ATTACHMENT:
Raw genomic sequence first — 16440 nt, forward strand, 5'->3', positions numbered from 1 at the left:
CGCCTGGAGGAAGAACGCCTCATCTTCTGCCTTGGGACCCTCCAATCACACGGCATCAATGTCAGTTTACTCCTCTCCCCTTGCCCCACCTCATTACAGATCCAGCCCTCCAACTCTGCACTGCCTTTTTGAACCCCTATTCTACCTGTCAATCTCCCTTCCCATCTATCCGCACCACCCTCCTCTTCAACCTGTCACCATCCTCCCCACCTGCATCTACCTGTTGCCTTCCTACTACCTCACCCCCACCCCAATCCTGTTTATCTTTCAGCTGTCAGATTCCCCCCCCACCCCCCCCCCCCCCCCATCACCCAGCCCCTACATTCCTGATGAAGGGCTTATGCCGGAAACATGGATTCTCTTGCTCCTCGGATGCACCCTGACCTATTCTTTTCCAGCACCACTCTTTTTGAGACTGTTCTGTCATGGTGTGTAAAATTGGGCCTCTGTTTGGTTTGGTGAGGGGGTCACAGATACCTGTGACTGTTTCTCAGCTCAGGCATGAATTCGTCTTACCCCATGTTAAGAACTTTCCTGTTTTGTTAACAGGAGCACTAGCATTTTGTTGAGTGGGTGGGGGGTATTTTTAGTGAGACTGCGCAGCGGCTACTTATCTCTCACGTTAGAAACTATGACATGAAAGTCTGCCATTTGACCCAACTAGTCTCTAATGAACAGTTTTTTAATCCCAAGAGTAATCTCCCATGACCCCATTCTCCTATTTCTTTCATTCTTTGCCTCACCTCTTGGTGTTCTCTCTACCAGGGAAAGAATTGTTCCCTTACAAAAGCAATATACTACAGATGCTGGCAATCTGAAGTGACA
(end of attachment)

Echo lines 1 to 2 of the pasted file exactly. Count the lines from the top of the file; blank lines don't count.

Raw genomic sequence first — 16440 nt, forward strand, 5'->3', positions numbered from 1 at the left:
CGCCTGGAGGAAGAACGCCTCATCTTCTGCCTTGGGACCCTCCAATCACACGGCATCAATGTCAGTTTACTCCTCTCCCCTTGCCCCACCTCATTACAGATCCAGCCCTCCAACTCTGCACTGCCTTTTTGAACCCCTATTCTACCTGTCAATCTCCCTTCCCATCTATCCGCACCACCCTCCTCTTCAACCTGTCACCATCCTCCCCACCTGCATCTACCTGTTGCCTTCCTACTACCTCACCCCCACCCCAATCCTGTTTATCTTTCAGCTGTCAGATTCCCCCCCCACCCCCCCCCCCCCCCCATCACCCAGCCCCTACATTCCTGATGAAGGGCTTATGCCGGAAACATGGATTCTCTTGCTCCTCGGATGCACCCTGACCTATTCTTTTCCAGCACCACTCTTTTTGAGACTGTTCTGTCATGGTGTGTAAAATTGGGCCTCTGTTTGGTTTGGTGAGGGGGTCACAGATACCTGTGACTGTTTCTCAGCTCAGGCATGAATTCGTCTTACCCCATGTTAAGAACTTTCCTGTTTTGTTAACAGGAGCACTAGCATTTTGTTGAGTGGGTGGGGGGTATTTTTAGTGAGACTGCGCAGCGGCTACTTATCTCTCACGTTAGAAACTATGACATGAAAGTCTGCCATTTGACCCAACTAGTCTCTAATGAACAGTTTTTTAATCCCAAGAGTAATCTCCCATGACCCCATTCTCCTATTTCTTTCATTCTTTGCCTCACCTCTTGGTGTTCTCTCTACCAGGGAAAGAATTGTTCCCTTACAAAAGCAATATACTACAGATGCTGGCAATCTGAAGTGACA